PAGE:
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More funds sign on to bailout strategy

Industrial Alliance joins move to buy back non-bank ABCP; Meritas Financial board examining 'plan of action'

FUNDS REPORTER -- Industrial Alliance Insurance and Financial Services Inc. yesterday became the latest financial player to move to protect investors in its money market funds that hold troubled commercial debt.

Meritas Financial Inc., a small private fund company, also said yesterday that it has a plan to protect investors, and is considering buying back non-bank ABCP in its money market and bond funds to deal with the liquidity crisis.

Industrial Alliance, a Quebec City-based insurer which also owns mutual fund company IA Clarington, said it expects to devote $77-million to buying non-bank-administered asset-backed commercial paper (ABCP) plus accrued interest from all of the group's segregated and mutual funds.

"We are doing this to reassure investors regarding the integrity of the liquidity and the investment objectives of our money market funds," Eric Frape, senior vice-president of product and business development at IA Clarington, said in an interview.

Michel Naud, manager of investor relations for Industrial Alliance, said the insurer has a total exposure of $235-million to ABCP, but does not expect liquidity problems in the non-money-market funds where this debt represents only up to 2.7 per cent of their portfolios.

Asset-backed commercial paper is short-term debt that is backed up by packages of loans, ranging from credit card receivables to car loans and mortgages.

On Monday, National Bank of Canada said it would buy back $2-billion of ABCP held in money market funds managed by the bank and its Altamira mutual fund subsidiary. Groupe Desjardins said it would buy about $100-million in such debt from its money market funds as well.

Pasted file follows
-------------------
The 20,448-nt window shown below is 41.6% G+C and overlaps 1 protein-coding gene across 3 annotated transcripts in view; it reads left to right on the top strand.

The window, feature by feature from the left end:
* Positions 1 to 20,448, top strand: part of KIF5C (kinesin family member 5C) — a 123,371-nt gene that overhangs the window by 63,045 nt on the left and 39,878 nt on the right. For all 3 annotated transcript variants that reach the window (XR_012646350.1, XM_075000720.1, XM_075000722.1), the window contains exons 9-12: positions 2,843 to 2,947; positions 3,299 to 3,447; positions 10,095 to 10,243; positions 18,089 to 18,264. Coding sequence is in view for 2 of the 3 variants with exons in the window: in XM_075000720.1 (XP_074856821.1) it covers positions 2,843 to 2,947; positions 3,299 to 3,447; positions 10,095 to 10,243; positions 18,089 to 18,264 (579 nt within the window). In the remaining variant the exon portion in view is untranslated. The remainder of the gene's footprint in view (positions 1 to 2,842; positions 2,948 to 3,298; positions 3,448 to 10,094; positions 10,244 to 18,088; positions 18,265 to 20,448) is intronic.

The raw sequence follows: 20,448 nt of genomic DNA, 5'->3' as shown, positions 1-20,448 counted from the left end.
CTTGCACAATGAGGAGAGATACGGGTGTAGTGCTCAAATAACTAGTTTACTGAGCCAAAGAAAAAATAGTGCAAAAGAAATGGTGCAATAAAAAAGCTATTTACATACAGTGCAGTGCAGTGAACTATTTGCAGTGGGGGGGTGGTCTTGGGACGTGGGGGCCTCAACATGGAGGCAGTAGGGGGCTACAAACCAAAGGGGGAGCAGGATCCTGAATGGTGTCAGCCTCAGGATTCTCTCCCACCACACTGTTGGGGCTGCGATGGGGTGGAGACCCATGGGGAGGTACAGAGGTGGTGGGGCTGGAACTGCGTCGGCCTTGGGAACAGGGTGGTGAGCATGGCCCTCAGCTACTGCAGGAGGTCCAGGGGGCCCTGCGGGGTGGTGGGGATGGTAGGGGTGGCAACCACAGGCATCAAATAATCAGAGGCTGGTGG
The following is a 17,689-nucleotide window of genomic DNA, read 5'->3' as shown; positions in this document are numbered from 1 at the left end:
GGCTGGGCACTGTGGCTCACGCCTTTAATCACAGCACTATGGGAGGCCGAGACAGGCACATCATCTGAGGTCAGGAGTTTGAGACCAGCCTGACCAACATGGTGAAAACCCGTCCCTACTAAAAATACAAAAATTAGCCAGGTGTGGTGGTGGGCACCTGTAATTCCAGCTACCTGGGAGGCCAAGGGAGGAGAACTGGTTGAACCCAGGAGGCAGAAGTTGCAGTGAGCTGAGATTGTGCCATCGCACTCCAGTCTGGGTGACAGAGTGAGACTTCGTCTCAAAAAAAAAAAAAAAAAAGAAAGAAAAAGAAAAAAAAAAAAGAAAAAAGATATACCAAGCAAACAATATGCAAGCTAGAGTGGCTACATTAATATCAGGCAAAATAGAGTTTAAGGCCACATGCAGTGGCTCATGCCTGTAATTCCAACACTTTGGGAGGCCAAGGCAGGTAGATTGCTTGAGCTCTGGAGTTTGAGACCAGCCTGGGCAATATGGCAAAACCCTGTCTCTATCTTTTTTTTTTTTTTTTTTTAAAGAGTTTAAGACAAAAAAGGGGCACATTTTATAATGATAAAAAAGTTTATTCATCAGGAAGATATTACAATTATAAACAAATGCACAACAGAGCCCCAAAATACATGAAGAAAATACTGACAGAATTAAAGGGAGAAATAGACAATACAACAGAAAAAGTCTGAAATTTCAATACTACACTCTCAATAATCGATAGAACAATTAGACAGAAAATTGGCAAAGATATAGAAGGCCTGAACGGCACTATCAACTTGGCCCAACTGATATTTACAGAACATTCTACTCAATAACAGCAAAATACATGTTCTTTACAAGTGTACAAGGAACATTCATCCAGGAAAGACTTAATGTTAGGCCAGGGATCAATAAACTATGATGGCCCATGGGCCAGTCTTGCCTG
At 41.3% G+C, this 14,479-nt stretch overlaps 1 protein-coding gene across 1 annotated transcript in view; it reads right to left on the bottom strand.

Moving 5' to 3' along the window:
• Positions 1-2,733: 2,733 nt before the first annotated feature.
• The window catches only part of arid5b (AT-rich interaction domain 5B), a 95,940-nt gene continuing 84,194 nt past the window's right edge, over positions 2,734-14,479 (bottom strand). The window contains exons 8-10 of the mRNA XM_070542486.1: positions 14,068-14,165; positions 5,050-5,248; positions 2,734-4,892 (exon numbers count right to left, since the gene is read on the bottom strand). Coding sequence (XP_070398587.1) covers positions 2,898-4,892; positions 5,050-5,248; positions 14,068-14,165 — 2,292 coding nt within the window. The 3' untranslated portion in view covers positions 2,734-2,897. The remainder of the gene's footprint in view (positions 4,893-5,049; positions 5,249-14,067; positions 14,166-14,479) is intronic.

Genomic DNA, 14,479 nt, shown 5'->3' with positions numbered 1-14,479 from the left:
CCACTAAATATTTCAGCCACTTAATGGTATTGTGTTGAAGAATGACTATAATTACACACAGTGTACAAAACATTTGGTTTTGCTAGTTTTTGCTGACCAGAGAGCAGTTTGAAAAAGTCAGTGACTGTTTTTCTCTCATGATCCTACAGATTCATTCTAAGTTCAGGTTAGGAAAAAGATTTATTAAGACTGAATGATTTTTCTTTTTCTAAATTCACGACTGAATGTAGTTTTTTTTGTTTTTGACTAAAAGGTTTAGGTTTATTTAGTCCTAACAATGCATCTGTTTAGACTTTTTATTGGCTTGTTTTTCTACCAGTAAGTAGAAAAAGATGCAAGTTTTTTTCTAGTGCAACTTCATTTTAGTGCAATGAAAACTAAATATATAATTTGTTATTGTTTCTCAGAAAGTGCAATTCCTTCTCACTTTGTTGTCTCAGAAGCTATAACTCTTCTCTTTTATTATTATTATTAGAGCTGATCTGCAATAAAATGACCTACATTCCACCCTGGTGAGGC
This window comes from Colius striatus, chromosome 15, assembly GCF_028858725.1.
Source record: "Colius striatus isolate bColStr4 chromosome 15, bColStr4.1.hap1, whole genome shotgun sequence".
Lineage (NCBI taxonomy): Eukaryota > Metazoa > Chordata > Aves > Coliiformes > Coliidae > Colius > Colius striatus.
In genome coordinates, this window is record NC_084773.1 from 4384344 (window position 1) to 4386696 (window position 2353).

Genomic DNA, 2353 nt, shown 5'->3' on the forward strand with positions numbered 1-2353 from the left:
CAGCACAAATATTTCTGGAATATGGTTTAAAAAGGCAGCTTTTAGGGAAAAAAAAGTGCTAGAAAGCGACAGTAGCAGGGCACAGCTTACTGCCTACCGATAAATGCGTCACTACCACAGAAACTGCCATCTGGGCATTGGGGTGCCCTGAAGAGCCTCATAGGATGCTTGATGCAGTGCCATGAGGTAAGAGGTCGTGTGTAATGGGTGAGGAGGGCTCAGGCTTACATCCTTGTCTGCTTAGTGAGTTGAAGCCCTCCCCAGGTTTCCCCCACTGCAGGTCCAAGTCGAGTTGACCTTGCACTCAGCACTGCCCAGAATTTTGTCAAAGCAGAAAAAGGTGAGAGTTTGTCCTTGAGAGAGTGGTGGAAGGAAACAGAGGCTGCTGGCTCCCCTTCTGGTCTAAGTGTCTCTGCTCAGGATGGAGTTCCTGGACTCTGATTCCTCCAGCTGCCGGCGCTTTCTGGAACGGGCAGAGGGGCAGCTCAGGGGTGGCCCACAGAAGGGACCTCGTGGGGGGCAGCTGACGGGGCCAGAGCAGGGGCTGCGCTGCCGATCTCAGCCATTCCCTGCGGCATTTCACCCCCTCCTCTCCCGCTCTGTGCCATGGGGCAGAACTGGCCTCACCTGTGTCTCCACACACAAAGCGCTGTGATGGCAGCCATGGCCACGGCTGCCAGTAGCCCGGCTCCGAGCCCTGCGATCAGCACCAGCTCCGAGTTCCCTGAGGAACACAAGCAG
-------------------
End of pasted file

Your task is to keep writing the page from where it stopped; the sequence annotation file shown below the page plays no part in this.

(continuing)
Meritas, which markets socially responsible mutual funds, is owned by the Mennonite Savings and Credit Union, Mennonite Mutual Aid and Mennonite Foundation of Canada. Meritas's board of trustees is currently examining a "plan of action," said Gary Hawton, chief executive officer of the Cambridge, Ont.-based firm.

"Our entire holding is less than $2-million in all of our funds," he said. "But if the fund is going to be made whole, somebody has to assume the loss. It would essentially be the owners of Meritas who would - if that route was chosen."

The Meritas money market fund has about 30 per cent of its assets in ABCP that would fall under a proposed bailout plan announced last Thursday by a group of financial institutions led by the Caisse de dépôt et placement du Québec.

The proposal calls for turning the non-bank ABCP, which can't find buyers, into longer-term debt with maturities of up to 10 years. The problem, however, is that money market funds are not permitted by law to hold debt with maturities greater than one year.

The problem with money market funds holding long-term debt, and the fact that the conversion won't likely take place until at least October, is pushing financial players into buying the ABCP from the money market funds, Mr. Hawton suggested.

Once the money market funds get the cash for the ABCP, they can buy other short-term investments like Treasury bills.

But Mr. Hawton suggested that a market will eventually develop for the longer-term converted ABCP.

"I think it can be assumed that there would be a market for the longer-term floating notes somewhere down the line," he said. "It is expected that dealers across Canada will create a market for these notes. ...

"Then, whoever holds the notes could choose to hold them to maturity, and get all of their money back if there were no defaults in the underlying assets," Mr. Hawton added.

"This is more of a liquidity crisis than an asset quality or credit crisis."

© 2007 The Globe and Mail. All rights reserved.

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